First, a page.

An announcement is due today on the proposed Let's Get Wellington Moving (LGWM) package.
The long-awaited project is aimed at easing the city's congestion problems, with options such as duplicating the Terrace Tunnel and moving the Inner City Bypass underground floated as potential fixes.
Without further investment in the city's transport system, it's estimated travel times by car and public transport could be up to 25 per cent longer by 2026 and the cost of congestion to the economy up as much as 50 per cent.
More than 2000 people and 50 stakeholder groups took part in consultation for LGWM. From that feedback, Scenario D, the most ambitious, was the most popular.
That scenario included the duplication of both the Mt Victoria and Terrace tunnels, a fourth southbound lane between Ngauranga and Aotea Quay, moving the Inner City Bypass underground and allowing for a mass transit corridor.
Scenario D would take more than 10 years to build and could cost as much as $2.3 billion.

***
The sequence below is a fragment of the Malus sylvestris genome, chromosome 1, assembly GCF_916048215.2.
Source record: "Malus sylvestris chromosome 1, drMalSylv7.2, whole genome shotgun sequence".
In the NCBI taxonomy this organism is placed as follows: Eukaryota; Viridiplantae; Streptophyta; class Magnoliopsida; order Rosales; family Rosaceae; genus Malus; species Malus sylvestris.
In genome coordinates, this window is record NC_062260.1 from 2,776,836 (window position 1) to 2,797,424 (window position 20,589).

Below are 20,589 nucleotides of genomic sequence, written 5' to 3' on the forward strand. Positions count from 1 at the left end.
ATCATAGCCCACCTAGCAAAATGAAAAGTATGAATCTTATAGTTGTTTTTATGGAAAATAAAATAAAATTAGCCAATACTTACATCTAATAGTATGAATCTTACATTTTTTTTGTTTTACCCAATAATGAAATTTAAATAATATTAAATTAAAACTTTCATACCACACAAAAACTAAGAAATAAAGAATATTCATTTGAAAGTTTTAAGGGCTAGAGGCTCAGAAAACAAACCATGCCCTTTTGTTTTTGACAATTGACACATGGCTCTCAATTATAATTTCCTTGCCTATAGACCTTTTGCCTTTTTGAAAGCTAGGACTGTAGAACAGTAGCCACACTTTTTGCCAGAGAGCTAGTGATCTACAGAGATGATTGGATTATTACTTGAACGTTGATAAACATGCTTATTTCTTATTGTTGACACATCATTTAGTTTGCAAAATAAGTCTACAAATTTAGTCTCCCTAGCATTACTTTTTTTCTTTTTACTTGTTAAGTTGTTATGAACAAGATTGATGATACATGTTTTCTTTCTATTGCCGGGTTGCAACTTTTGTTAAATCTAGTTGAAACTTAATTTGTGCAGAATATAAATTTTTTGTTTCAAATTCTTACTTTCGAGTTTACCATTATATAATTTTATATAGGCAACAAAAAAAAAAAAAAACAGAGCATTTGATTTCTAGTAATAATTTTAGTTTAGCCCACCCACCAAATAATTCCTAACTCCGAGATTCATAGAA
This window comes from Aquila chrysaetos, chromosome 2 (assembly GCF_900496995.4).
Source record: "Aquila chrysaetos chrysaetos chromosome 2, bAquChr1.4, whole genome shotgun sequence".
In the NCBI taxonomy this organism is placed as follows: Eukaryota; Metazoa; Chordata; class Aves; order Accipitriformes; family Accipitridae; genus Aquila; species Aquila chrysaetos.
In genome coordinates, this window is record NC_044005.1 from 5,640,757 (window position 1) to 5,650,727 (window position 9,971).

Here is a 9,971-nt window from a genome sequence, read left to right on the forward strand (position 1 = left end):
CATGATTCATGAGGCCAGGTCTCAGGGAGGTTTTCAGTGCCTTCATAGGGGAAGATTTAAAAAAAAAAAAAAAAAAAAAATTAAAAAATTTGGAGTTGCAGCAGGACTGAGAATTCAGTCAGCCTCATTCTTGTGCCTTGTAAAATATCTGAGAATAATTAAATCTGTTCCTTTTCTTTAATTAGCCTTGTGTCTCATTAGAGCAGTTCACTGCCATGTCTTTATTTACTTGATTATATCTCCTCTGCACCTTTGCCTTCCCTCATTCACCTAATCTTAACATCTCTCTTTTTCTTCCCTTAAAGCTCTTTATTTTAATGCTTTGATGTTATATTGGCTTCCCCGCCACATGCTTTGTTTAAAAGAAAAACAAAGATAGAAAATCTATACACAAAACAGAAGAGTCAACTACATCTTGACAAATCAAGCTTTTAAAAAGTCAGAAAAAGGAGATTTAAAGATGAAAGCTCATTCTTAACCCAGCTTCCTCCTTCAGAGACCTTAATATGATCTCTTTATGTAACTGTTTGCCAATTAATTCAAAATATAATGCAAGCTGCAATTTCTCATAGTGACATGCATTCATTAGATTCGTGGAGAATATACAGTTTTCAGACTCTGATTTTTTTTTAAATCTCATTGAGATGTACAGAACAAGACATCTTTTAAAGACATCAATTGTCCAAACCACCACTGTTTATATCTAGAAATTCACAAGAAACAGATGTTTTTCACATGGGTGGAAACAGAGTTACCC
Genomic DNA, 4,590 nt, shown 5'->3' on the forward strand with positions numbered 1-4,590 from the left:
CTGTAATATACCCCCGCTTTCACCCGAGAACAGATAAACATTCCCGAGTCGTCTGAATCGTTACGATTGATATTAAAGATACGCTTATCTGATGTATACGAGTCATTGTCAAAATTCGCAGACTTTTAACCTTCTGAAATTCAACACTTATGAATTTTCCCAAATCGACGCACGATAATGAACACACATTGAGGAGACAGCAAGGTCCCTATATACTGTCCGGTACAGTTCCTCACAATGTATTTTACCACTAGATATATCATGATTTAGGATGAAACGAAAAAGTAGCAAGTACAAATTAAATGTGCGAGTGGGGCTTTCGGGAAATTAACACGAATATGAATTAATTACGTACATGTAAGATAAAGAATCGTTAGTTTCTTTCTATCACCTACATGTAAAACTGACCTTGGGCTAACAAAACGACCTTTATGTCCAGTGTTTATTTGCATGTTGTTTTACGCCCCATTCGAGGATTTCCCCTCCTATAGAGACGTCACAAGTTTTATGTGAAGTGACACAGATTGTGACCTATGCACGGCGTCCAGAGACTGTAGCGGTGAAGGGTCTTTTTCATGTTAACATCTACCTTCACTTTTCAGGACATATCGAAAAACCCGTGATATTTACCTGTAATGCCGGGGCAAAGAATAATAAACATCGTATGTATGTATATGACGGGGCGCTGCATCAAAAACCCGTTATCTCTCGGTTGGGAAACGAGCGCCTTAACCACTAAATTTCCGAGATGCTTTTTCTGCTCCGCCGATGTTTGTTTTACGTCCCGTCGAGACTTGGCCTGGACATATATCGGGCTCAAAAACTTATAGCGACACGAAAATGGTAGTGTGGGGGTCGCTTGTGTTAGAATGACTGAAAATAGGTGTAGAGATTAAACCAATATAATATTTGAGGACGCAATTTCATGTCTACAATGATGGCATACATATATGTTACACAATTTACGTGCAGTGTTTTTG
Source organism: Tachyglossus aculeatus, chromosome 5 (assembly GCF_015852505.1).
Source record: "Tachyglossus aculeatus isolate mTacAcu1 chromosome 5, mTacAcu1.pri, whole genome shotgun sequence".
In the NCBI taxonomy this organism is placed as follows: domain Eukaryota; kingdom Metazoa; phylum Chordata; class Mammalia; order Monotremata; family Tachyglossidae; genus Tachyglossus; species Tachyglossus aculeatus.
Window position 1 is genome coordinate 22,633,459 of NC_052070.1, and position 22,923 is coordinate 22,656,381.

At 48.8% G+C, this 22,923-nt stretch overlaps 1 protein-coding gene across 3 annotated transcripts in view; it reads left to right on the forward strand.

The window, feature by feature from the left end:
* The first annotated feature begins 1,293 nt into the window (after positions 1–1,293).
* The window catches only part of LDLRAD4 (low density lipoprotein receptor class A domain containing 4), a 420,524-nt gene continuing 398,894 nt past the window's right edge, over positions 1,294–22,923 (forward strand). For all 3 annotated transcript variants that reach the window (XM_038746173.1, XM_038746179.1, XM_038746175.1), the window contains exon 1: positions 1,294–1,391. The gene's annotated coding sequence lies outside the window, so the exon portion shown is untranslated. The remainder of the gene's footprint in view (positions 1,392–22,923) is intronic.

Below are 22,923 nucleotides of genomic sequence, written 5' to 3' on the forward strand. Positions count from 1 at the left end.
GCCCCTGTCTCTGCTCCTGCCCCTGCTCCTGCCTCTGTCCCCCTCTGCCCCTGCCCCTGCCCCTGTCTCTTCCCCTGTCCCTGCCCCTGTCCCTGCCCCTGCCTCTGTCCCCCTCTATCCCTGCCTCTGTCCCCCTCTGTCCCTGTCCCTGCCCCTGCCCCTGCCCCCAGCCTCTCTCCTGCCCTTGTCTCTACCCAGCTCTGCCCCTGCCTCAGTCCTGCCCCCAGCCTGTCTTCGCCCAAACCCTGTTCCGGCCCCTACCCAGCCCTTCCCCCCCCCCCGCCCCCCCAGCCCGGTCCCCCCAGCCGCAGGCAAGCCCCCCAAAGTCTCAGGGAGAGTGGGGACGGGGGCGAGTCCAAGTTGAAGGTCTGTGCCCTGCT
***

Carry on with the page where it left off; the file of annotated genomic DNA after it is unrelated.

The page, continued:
"The recommended programme is unlikely to be one of the four scenarios as presented. It will include parts of the scenarios, as well as other elements supported by the public feedback and our ongoing work," LGWM programme director Barry Mein said in a press release at the time the feedback summary was released.
Announcements on mass public transport, bus and cycle lanes are also expected today.
The announcement has been pushed back more than once after a proposal was meant to be made in August last year.
The drawn-out process was earlier described as "constipated" by Greater Wellington Regional Councillor Ian McKinnon.
Once the decision is released, the city and regional councils will have to endorse the proposal and then work out the practicalities, Councillor Daran Ponter said last week.
"We are probably some years away before we even see the soil being turned on some of these significant projects.
"So it has been a frustrating point to date but we're not out of the woods by any length in the near future."
LGWM is a joint initiative between Wellington City Council, Greater Wellington Regional Council and the NZ Transport Agency.